Linux Magazine Brazil Reporting Live from Bossa Conference
Our sister publication, Linux Magazine Brazil, is providing quasi-real time coverage of INdT's Bossa Conference in both English and Portuguese. Linux Magazine Brazil Editor Pablo Hess is on site at the event in Recife and will be interviewing famous names from the Open Source scene exclusively for Linux Magazine. Read on for his initial report.
Bossa Conference 2008: “we try to do meaningful things”
At 9:34 on an unusually cloudy morning in Porto de Galinhas, Brazil, Sandro Alves, Manager for New Businesses Development at Nokia Technology Institute (INdT) opened the 2008 edition of Bossa Conference. Sandro played a quick video detailing the history and attractions of Porto de Galinhas, Recife (where INdT is actually located) and the state of Pernambuco (where Recife is located).
Alves welcomed the 250 people attending the event with enthusiastic words about the last edition of Bossa Conference and how successful it was in achieving its goals. In a press conference right after the opening, the INdT manager explained what the institute does, how it does it, and most importantly, why the people in there do it.
Driven by design & concepts, not technology
Sandro characterizes INdT as "driven by design and concepts", not "driven by technology", although he makes it perfectly clear that this is not a criticism to Open Source developers. "When we started, we were driven by technology", he says, "but we gradually noticed that the 'driven by design and concepts' approach was much better, and it's been working very well ever since."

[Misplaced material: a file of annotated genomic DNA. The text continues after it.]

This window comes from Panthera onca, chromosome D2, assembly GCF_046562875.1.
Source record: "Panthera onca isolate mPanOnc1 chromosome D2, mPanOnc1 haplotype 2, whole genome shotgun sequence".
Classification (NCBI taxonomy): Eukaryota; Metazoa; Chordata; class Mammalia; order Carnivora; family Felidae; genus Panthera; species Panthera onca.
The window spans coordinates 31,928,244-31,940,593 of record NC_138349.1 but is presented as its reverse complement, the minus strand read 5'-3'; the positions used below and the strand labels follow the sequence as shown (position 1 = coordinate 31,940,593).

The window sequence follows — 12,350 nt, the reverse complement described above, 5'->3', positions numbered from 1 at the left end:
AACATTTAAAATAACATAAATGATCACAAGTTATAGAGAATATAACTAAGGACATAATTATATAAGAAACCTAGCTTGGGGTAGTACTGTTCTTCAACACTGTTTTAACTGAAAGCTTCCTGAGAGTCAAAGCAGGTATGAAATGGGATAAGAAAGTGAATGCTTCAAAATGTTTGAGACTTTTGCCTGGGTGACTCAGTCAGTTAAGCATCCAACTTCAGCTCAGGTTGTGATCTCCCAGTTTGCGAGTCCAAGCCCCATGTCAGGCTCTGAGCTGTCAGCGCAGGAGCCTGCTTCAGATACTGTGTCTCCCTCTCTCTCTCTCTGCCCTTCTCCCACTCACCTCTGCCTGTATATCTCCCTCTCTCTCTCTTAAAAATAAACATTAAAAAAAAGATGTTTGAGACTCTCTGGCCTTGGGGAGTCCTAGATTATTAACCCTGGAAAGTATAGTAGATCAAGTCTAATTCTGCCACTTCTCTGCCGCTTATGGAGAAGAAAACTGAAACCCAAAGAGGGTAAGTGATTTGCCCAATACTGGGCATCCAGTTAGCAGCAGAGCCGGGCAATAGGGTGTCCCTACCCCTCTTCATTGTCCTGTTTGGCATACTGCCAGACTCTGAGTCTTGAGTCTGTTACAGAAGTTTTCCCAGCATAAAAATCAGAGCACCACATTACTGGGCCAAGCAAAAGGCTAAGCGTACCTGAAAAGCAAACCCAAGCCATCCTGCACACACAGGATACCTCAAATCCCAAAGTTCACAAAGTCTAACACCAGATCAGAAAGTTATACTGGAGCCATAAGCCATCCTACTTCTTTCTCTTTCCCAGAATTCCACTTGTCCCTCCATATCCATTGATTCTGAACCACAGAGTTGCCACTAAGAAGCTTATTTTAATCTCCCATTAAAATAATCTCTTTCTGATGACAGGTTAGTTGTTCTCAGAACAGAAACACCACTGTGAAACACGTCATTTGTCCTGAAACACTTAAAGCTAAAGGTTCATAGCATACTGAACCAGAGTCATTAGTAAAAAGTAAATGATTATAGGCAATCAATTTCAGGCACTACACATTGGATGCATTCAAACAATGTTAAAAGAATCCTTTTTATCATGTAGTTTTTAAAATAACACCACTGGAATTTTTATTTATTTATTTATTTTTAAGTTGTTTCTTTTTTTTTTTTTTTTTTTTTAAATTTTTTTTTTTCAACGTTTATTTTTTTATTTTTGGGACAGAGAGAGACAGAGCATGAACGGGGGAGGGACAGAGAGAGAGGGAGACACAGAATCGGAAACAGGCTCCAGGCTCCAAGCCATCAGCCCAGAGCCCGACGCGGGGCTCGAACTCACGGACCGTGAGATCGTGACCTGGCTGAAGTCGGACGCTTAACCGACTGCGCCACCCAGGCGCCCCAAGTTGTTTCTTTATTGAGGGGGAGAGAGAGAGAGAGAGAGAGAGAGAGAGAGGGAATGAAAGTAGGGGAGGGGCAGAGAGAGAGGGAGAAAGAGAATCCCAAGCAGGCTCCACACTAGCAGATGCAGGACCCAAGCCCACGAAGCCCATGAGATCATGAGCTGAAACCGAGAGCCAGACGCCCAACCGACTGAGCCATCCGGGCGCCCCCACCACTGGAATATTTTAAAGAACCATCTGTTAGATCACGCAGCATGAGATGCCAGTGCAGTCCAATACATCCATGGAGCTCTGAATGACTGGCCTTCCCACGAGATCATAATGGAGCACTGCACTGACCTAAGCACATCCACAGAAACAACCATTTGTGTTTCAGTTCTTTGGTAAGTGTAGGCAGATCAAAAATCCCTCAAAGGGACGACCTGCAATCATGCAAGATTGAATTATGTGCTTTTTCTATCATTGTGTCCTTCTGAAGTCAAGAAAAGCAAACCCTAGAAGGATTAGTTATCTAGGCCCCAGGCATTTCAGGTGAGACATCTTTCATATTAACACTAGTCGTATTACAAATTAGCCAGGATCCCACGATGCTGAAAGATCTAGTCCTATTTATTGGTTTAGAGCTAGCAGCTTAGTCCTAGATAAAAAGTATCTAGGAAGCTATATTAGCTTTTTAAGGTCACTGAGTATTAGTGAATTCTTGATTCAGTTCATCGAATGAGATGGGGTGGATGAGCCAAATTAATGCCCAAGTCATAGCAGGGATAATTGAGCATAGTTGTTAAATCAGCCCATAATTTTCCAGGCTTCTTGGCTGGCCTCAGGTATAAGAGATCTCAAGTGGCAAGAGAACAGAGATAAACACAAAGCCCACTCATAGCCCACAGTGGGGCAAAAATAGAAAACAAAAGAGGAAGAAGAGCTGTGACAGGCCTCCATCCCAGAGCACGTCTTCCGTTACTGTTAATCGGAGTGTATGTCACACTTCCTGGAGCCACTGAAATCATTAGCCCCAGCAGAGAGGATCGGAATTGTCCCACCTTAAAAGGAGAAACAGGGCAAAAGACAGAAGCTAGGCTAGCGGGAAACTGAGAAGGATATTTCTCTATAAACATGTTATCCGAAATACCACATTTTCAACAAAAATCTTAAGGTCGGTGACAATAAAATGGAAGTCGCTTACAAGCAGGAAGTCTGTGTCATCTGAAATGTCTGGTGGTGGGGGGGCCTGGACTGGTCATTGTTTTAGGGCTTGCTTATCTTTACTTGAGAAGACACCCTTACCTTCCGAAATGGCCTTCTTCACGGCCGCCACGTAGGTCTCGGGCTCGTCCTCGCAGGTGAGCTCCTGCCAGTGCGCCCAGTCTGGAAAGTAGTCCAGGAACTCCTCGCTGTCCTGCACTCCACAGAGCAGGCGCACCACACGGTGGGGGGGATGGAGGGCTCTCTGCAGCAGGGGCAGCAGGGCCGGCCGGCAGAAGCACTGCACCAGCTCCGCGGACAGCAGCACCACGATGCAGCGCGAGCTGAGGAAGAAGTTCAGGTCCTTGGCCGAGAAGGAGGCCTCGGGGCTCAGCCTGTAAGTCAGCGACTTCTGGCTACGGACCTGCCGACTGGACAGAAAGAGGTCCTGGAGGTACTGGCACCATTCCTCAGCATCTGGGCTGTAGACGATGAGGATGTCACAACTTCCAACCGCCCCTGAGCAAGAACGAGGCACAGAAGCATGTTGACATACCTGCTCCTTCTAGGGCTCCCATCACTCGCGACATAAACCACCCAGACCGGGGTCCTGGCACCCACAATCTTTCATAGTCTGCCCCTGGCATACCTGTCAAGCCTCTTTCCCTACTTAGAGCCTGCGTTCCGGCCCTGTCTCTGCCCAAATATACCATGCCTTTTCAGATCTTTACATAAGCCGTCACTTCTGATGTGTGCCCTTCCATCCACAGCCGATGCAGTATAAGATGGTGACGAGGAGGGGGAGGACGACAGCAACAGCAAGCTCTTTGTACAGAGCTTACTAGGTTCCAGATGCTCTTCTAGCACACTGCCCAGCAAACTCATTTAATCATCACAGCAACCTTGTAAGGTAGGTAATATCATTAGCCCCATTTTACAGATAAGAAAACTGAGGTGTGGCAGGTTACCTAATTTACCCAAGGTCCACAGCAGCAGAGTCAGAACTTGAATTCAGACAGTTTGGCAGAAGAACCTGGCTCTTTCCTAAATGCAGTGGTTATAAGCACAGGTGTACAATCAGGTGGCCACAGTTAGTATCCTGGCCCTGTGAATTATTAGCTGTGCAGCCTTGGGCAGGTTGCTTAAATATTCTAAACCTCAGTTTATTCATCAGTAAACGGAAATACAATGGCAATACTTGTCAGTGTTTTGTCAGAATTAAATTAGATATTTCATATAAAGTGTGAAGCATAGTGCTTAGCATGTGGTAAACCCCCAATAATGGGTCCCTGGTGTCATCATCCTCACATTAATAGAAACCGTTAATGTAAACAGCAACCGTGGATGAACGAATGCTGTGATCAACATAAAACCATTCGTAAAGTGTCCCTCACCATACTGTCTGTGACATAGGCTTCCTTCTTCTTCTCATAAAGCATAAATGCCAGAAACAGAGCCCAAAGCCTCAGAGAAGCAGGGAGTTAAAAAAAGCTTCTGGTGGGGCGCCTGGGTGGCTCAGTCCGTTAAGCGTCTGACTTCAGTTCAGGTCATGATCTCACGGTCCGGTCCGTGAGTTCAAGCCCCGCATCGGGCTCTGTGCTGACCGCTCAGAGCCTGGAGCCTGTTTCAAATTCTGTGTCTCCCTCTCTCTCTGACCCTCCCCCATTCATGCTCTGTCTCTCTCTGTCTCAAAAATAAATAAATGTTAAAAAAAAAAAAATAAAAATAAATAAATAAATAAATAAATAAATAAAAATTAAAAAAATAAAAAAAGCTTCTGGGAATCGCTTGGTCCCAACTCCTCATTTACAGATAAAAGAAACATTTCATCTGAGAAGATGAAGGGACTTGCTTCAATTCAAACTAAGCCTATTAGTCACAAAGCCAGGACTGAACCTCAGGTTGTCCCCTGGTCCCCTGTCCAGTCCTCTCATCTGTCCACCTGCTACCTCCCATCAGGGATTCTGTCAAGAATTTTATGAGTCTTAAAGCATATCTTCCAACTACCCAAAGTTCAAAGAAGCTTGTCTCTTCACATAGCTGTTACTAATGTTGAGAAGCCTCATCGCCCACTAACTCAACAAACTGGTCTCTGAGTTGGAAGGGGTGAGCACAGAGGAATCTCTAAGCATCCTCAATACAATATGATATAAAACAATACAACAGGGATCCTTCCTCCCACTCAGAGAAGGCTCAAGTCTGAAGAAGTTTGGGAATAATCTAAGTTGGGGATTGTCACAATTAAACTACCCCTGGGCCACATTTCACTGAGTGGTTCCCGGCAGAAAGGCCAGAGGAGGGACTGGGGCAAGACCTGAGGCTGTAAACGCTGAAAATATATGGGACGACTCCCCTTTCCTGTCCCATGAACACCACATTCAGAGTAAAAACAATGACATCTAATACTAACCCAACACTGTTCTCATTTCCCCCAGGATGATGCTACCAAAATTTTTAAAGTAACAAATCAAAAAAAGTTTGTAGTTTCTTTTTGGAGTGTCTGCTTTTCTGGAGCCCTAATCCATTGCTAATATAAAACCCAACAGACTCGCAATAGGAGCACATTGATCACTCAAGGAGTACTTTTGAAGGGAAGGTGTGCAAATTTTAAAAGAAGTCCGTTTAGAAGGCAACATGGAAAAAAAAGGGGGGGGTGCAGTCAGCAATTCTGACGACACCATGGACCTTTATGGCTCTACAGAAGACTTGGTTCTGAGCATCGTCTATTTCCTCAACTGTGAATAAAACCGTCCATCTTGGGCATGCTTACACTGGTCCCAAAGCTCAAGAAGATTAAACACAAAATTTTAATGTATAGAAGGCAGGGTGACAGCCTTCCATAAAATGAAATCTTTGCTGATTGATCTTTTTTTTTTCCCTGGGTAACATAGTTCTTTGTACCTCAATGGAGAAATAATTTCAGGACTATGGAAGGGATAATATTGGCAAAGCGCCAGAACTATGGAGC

INdT's Recife unit employs only Open Source in the development of new applications and frameworks for Nokia mobile devices, and that's what Bossa Conference is all about: "the event is designed to promote interaction between developers", Sandro states. If you think this is just another nerdy conference, well, you might want to take a second look at it. "Bossa Conference is designed to maximize the time people can interact with each other." The program includes daily 'after hours' sessions, when participants are taken to any strictly social location in order to exchange ideas and concepts about programming for mobile embedded platforms – and sometimes to have a chance to meet their idols. "In these events, developers achieve much higher productivity than by remote collaboration", Alves tells us.
The 72 INdT-employed Open Source staff seem to have lots of fun in their daily routines. Their work includes hacking "everything from the kernel to the GUI", Sandro keeps telling, trying their best to come up with and test new ideas and concepts for making the use experience with mobile embedded devices better and better. For that, they abuse the Python programming language "for its great applicability in rapid prototyping of new ideas", which helped them come up with successful projects such as Canola (already in version 2.0), Carman and Mamona. "Carman has even been showcased at a car show event in São Paulo, where it was shown to be both a media center and performance meter", as Sandro proudly puts it.
Open Source caveats